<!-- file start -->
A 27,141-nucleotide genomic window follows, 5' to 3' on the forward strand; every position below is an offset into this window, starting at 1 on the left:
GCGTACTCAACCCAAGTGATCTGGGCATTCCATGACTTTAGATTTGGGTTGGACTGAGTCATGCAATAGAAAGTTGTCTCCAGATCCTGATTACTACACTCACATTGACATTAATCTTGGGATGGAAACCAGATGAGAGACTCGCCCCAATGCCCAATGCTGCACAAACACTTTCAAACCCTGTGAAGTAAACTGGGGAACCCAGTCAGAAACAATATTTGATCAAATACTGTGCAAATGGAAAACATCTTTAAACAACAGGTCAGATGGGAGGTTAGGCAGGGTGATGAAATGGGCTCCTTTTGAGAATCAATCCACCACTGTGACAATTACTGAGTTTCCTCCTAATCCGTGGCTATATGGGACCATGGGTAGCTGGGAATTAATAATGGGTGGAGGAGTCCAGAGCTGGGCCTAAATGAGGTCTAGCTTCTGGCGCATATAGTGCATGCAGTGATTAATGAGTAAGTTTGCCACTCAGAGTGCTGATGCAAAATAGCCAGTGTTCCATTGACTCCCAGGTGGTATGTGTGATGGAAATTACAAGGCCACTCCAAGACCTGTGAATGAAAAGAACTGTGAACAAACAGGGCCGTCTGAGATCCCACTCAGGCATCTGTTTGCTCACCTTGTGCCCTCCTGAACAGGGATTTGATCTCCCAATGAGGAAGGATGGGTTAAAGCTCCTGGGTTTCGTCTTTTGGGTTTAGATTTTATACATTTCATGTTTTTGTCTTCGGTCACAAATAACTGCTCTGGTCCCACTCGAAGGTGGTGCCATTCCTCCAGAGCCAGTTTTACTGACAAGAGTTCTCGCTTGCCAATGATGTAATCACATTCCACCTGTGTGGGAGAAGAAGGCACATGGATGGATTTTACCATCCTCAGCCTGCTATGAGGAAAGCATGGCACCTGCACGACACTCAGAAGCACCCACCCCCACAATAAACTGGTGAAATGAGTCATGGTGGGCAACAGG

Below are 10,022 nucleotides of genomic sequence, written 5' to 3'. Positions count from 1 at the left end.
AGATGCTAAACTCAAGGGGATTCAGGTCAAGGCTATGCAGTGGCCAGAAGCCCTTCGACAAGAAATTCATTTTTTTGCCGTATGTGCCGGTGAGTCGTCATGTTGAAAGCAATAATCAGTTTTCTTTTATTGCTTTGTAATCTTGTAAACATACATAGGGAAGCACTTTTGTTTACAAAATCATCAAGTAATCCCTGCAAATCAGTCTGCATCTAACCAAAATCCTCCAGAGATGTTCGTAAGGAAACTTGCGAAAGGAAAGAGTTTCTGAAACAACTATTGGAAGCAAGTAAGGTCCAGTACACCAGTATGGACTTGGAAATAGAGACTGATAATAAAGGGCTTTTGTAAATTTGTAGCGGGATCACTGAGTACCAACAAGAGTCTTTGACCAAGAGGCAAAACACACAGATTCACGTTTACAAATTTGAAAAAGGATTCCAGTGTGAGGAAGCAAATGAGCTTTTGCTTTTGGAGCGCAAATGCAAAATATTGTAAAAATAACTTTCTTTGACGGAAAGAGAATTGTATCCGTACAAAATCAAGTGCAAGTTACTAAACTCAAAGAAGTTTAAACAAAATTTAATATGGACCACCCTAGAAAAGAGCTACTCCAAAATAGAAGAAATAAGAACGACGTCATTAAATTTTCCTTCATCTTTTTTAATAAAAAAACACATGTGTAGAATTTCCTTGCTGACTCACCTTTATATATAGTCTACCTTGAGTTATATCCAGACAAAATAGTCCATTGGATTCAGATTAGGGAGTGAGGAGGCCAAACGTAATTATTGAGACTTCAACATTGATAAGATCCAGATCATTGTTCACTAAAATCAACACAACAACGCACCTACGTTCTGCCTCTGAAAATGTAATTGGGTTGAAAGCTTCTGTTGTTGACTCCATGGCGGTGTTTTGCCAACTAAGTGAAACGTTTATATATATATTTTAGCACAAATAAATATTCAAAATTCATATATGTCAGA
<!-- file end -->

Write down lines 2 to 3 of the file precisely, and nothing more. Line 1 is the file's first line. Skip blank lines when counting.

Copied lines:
GCGTACTCAACCCAAGTGATCTGGGCATTCCATGACTTTAGATTTGGGTTGGACTGAGTCATGCAATAGAAAGTTGTCTCCAGATCCTGATTACTACACTCACATTGACATTAATCTTGGGATGGAAACCAGATGAGAGACTCGCCCCAATGCCCAATGCTGCACAAACACTTTCAAACCCTGTGAAGTAAACTGGGGAACCCAGTCAGAAACAATATTTGATCAAATACTGTGCAAATGGAAAACATCTTTAAACAACAGGTCAGATGGGAGGTTAGGCAGGGTGATGAAATGGGCTCCTTTTGAGAATCAATCCACCACTGTGACAATTACTGAGTTTCCTCCTAATCCGTGGCTATATGGGACCATGGGTAGCTGGGAATTAATAATGGGTGGAGGAGTCCAGAGCTGGGCCTAAATGAGGTCTAGCTTCTGGCGCATATAGTGCATGCAGTGATTAATGAGTAAGTTTGCCACTCAGAGTGCTGATGCAAAATAGCCAGTGTTCCATTGACTCCCAGGTGGTATGTGTGATGGAAATTACAAGGCCACTCCAAGACCTGTGAATGAAAAGAACTGTGAACAAACAGGGCCGTCTGAGATCCCACTCAGGCATCTGTTTGCTCACCTTGTGCCCTCCTGAACAGGGATTTGATCTCCCAATGAGGAAGGATGGGTTAAAGCTCCTGGGTTTCGTCTTTTGGGTTTAGATTTTATACATTTCATGTTTTTGTCTTCGGTCACAAATAACTGCTCTGGTCCCACTCGAAGGTGGTGCCATTCCTCCAGAGCCAGTTTTACTGACAAGAGTTCTCGCTTGCCAATGATGTAATCACATTCCACCTGTGTGGGAGAAGAAGGCACATGGATGGATTTTACCATCCTCAGCCTGCTATGAGGAAAGCATGGCACCTGCACGACACTCAGAAGCACCCACCCCCACAATAAACTGGTGAAATGAGTCATGGTGGGCAACAGG

Below are 10,022 nucleotides of genomic sequence, written 5' to 3'. Positions count from 1 at the left end.